Carousels That Should Not Exist


“Gang, we need the next big thing in classic amusement parks rides.  Those hipsters love the old timey allure of a carousel, but we need something to give them an ironic edge.  What do you have for me?” Said the man with a business card in his pocket showing his title as “Director of Theme Park Theme”.   He spent five years figuring it out, abandoning the quest three years ago.

“Well, those Alien movies are big again.  Perhaps someone should talk to Ridley Scott for licensing rights?” Offered the Assistant Director of Carousel Operations.

“Is the Hall of Presidents still around? If not could we steal the robots and put them on a carousel?” Suggested the Interim Manager of Theme Park Theme Design.

“What if we go old school and make all of the mounts monsters from ancient Greece?” Tony, the intern, said.

“Make all of them bumble bees and play Flight of the Bumblebee through the speakers!” The Associate Supervisor of Park Ride Attendants shouted.

“Kids are all about those fidget spinners these days.  Maybe have the mounts spin and spin as they orbit the center?” The Production Manager of Treaty Concessions said.  “Treaty” was the company jargon for snack stands.  It took three weeks to figure that out.

The Director of Theme Park theme raised his hand to put an end to conversation. “Good ideas all.  I want to see President faces on Alien bodies by noon Tuesday.  Intern, get to work on having the mounts spin and spin.  Someone find a public domain cut of Flight of the Bumblebee.  We go into production next month.  Now get to work!”

The Director of Theme Park Theme felt that the future of “Kitchen Sink Rides and Slides” amusement park was bright indeed.

The Five Secrets of Harold Cape

Harold Cape was a simple man.  Described most often as honest, loyal and even tempered, he would have made a good mayor or barber.  He craved not the power of local government or the comradeship of a barber shop, though, and instead opted for a career as a craftsman putting together perfectly constructed fishing poles.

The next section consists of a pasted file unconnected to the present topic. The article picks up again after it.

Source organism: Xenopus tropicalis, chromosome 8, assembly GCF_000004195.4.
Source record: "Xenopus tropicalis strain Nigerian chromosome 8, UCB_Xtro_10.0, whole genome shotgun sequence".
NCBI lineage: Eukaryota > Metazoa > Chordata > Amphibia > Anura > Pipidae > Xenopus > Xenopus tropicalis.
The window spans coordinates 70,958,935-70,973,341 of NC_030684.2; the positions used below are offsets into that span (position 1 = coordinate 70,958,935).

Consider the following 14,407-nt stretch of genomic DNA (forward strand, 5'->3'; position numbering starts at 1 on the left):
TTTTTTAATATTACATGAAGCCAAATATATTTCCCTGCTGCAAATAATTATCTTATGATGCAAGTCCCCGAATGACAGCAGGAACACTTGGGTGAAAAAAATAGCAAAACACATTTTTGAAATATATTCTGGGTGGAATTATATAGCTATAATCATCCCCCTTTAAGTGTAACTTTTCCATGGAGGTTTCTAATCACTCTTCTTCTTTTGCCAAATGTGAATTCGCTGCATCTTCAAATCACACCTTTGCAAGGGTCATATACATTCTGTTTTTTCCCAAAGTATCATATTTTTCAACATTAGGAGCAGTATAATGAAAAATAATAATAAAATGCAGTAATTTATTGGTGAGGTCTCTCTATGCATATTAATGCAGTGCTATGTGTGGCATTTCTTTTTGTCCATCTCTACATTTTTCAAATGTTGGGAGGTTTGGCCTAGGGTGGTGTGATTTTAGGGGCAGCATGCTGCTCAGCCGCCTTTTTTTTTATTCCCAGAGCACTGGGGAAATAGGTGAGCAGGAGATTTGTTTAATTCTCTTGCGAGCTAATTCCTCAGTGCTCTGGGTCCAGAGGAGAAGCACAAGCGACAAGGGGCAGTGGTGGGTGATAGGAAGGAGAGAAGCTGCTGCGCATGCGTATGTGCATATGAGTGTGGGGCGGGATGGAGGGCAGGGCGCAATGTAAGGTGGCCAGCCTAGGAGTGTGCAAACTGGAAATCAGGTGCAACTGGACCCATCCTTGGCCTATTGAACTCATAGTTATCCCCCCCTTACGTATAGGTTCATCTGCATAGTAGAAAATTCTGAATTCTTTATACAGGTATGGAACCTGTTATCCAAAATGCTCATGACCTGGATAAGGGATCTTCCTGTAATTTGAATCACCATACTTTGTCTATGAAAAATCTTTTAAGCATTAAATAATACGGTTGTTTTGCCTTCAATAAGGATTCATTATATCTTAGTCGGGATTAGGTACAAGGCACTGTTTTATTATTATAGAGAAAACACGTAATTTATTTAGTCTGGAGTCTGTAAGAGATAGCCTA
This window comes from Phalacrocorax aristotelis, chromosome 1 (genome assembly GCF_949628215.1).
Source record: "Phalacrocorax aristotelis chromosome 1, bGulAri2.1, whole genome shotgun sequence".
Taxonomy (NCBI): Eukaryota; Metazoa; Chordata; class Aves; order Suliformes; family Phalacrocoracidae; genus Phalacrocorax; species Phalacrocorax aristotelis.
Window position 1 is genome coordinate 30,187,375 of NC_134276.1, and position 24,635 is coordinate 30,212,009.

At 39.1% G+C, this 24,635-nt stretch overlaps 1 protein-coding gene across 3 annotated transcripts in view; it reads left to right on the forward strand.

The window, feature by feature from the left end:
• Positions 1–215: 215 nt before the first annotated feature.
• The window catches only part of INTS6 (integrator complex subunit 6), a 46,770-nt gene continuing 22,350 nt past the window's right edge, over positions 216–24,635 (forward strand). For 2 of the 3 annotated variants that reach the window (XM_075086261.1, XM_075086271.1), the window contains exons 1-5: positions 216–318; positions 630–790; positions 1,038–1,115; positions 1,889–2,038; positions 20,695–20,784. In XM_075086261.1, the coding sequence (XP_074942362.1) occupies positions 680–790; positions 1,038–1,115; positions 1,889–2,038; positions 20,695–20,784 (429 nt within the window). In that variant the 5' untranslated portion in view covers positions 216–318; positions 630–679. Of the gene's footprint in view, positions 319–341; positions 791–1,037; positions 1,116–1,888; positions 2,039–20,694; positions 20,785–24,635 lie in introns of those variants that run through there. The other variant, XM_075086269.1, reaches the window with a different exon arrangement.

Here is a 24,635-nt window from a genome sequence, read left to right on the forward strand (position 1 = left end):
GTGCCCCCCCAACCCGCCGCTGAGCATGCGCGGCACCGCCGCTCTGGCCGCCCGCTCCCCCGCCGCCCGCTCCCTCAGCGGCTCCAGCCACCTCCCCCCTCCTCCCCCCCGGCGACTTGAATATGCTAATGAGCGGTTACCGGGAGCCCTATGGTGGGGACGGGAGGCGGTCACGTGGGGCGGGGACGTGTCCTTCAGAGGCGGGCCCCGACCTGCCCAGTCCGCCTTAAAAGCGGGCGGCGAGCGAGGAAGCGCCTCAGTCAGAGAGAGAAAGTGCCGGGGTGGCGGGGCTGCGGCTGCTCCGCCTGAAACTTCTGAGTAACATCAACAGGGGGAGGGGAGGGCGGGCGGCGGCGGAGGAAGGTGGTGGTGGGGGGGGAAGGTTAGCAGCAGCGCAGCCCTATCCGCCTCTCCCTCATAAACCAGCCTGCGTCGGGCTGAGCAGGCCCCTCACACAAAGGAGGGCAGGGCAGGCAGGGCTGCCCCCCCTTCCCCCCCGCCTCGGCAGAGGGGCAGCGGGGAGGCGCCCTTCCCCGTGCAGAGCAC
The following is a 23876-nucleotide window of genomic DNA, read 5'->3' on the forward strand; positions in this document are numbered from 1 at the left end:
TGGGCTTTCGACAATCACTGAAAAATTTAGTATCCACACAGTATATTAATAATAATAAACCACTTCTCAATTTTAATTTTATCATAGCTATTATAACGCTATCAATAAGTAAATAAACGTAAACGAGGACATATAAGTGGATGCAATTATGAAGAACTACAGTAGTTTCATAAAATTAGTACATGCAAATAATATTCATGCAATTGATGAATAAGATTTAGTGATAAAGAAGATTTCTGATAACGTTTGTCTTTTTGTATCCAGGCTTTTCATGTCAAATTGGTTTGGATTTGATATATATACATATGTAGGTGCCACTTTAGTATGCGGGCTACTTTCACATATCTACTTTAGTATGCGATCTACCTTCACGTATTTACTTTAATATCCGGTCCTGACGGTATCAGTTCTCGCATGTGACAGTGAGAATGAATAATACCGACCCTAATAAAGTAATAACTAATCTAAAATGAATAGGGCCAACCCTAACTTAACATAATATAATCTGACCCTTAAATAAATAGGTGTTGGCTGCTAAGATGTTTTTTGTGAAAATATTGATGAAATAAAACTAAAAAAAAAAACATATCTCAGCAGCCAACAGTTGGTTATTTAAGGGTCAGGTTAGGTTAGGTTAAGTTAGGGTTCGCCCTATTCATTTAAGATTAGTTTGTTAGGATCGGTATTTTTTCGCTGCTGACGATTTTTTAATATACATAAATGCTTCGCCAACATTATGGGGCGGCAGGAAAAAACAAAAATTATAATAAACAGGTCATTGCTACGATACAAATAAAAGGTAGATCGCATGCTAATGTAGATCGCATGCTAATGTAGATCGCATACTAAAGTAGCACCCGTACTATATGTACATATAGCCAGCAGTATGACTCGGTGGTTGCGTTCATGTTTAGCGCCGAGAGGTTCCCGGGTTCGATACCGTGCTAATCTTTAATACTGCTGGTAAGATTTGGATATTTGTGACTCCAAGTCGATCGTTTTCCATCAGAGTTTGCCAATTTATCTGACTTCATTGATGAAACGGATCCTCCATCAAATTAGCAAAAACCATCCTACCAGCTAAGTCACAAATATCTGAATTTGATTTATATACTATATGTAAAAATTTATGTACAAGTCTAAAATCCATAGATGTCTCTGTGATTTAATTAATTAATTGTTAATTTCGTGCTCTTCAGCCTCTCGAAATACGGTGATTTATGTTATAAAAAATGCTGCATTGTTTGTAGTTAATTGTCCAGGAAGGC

His poles were displayed in the dens of wealthy men and women who had never sat at a lake’s shore, but that did not bother him in the slightest.  He took their money and bought himself the boat of his dreams so he could catch a fish or two.  He was a simple man.

Even simple men can be complex at times.  For example, Harold Cape had never told anyone that he had memorized the words of Green Day’s American Idiot.  He was well outside of that album’s target demographic when it was released, but he knew good music when he heard it and now whistles the melody of St. Jimmy while sailing his dream boat and catching fish.

He was no fan of puns.  He once punched a stranger in a bar for making a crude play of words involving the free peanuts.  When his wife picked him up at the police station following a brief holding period, he told her there was an unpaid parking ticket under with his name attached that caused the trouble.  No one, not even fishing buddies, would believe that he once punched a man for something so trivial.

He hated lying about that.  He hated lying in general.  Harold Cape feared lies.  He felt he was too dumb to keep track of the truths he said, how in the world could he keep up with the lies?  This fear made him an incredibly honest person, but he likes to make others believe he is capable of lies.  Usually this amounts to little more than ending a statement with “or is it?” Followed soon with a dramatic ‘bum bum bum.”

His fondness for cake once cost him a winning lottery ticket.  He told the story once to his oldest son and made him promise to never tell his mother.  As he told the story, he was standing in line a gas station when he saw a flash of light from the corner of his eye.  He over reacted initially, thinking the light was sourced at an incoming squirrel or other threat, but when he looked quickly to his right he saw a display of cake and other sugary treats.  His stomach roared and his brained pleaded for the dopamine rush of a sugar binge.  He left the line and went to stare at the desserts for a solid fifteen minutes.

The store sold a winning lottery ticket that weekend at 3:58 pm, exactly one minute after Harold had left the line.  The man behind him had taken home 3.5 million dollars lump sum.  Harold was furious.